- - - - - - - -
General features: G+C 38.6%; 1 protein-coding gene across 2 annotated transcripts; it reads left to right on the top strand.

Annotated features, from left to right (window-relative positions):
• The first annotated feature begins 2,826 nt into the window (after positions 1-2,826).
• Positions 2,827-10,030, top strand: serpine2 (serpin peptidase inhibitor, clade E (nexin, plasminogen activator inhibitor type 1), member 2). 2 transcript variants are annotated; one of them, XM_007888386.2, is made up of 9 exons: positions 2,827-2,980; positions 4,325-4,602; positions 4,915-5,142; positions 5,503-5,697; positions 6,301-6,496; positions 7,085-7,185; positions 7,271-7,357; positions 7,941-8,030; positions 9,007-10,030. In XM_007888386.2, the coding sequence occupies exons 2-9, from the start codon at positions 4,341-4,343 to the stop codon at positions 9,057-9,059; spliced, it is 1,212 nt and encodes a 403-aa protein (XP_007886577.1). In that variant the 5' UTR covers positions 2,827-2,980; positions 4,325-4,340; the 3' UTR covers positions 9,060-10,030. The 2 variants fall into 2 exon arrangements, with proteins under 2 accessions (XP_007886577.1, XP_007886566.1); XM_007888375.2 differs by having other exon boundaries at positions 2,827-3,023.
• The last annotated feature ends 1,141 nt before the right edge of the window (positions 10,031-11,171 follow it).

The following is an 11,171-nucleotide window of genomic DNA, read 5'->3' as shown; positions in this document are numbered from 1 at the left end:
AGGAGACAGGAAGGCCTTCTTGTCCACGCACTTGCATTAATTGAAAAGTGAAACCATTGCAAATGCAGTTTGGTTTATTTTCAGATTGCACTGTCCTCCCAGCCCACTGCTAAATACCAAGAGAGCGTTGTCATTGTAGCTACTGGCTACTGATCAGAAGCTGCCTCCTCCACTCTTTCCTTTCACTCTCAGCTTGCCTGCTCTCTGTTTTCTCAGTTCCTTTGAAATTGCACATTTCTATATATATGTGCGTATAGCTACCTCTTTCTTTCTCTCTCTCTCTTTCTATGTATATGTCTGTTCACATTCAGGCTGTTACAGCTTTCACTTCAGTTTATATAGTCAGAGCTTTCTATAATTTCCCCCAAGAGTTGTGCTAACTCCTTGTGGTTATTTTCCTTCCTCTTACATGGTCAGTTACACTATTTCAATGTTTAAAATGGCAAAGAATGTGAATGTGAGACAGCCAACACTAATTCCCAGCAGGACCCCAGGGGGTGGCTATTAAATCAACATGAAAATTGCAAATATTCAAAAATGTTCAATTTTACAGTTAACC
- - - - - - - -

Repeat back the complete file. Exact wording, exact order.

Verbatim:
General features: G+C 38.6%; 1 protein-coding gene across 2 annotated transcripts; it reads left to right on the top strand.

Annotated features, from left to right (window-relative positions):
• The first annotated feature begins 2,826 nt into the window (after positions 1-2,826).
• Positions 2,827-10,030, top strand: serpine2 (serpin peptidase inhibitor, clade E (nexin, plasminogen activator inhibitor type 1), member 2). 2 transcript variants are annotated; one of them, XM_007888386.2, is made up of 9 exons: positions 2,827-2,980; positions 4,325-4,602; positions 4,915-5,142; positions 5,503-5,697; positions 6,301-6,496; positions 7,085-7,185; positions 7,271-7,357; positions 7,941-8,030; positions 9,007-10,030. In XM_007888386.2, the coding sequence occupies exons 2-9, from the start codon at positions 4,341-4,343 to the stop codon at positions 9,057-9,059; spliced, it is 1,212 nt and encodes a 403-aa protein (XP_007886577.1). In that variant the 5' UTR covers positions 2,827-2,980; positions 4,325-4,340; the 3' UTR covers positions 9,060-10,030. The 2 variants fall into 2 exon arrangements, with proteins under 2 accessions (XP_007886577.1, XP_007886566.1); XM_007888375.2 differs by having other exon boundaries at positions 2,827-3,023.
• The last annotated feature ends 1,141 nt before the right edge of the window (positions 10,031-11,171 follow it).

The following is an 11,171-nucleotide window of genomic DNA, read 5'->3' as shown; positions in this document are numbered from 1 at the left end:
AGGAGACAGGAAGGCCTTCTTGTCCACGCACTTGCATTAATTGAAAAGTGAAACCATTGCAAATGCAGTTTGGTTTATTTTCAGATTGCACTGTCCTCCCAGCCCACTGCTAAATACCAAGAGAGCGTTGTCATTGTAGCTACTGGCTACTGATCAGAAGCTGCCTCCTCCACTCTTTCCTTTCACTCTCAGCTTGCCTGCTCTCTGTTTTCTCAGTTCCTTTGAAATTGCACATTTCTATATATATGTGCGTATAGCTACCTCTTTCTTTCTCTCTCTCTCTTTCTATGTATATGTCTGTTCACATTCAGGCTGTTACAGCTTTCACTTCAGTTTATATAGTCAGAGCTTTCTATAATTTCCCCCAAGAGTTGTGCTAACTCCTTGTGGTTATTTTCCTTCCTCTTACATGGTCAGTTACACTATTTCAATGTTTAAAATGGCAAAGAATGTGAATGTGAGACAGCCAACACTAATTCCCAGCAGGACCCCAGGGGGTGGCTATTAAATCAACATGAAAATTGCAAATATTCAAAAATGTTCAATTTTACAGTTAACC